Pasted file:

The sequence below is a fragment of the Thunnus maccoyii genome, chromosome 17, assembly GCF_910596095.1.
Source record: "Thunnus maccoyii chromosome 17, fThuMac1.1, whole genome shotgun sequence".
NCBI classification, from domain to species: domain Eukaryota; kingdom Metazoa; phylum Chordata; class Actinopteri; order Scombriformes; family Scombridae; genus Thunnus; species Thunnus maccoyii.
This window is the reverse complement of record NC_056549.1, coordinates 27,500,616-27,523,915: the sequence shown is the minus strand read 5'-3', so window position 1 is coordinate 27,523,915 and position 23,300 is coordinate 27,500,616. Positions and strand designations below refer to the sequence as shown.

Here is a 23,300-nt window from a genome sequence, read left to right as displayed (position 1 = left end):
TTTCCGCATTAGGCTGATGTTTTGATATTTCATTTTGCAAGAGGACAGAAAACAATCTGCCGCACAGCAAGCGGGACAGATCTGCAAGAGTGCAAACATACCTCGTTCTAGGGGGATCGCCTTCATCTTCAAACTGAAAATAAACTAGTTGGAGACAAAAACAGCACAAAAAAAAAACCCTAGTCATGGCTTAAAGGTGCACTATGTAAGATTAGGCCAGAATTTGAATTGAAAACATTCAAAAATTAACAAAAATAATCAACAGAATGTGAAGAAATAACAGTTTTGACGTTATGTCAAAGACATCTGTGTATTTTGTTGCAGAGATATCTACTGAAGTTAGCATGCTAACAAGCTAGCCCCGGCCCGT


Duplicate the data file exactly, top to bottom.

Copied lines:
The sequence below is a fragment of the Thunnus maccoyii genome, chromosome 17, assembly GCF_910596095.1.
Source record: "Thunnus maccoyii chromosome 17, fThuMac1.1, whole genome shotgun sequence".
NCBI classification, from domain to species: domain Eukaryota; kingdom Metazoa; phylum Chordata; class Actinopteri; order Scombriformes; family Scombridae; genus Thunnus; species Thunnus maccoyii.
This window is the reverse complement of record NC_056549.1, coordinates 27,500,616-27,523,915: the sequence shown is the minus strand read 5'-3', so window position 1 is coordinate 27,523,915 and position 23,300 is coordinate 27,500,616. Positions and strand designations below refer to the sequence as shown.

Here is a 23,300-nt window from a genome sequence, read left to right as displayed (position 1 = left end):
TTTCCGCATTAGGCTGATGTTTTGATATTTCATTTTGCAAGAGGACAGAAAACAATCTGCCGCACAGCAAGCGGGACAGATCTGCAAGAGTGCAAACATACCTCGTTCTAGGGGGATCGCCTTCATCTTCAAACTGAAAATAAACTAGTTGGAGACAAAAACAGCACAAAAAAAAAACCCTAGTCATGGCTTAAAGGTGCACTATGTAAGATTAGGCCAGAATTTGAATTGAAAACATTCAAAAATTAACAAAAATAATCAACAGAATGTGAAGAAATAACAGTTTTGACGTTATGTCAAAGACATCTGTGTATTTTGTTGCAGAGATATCTACTGAAGTTAGCATGCTAACAAGCTAGCCCCGGCCCGT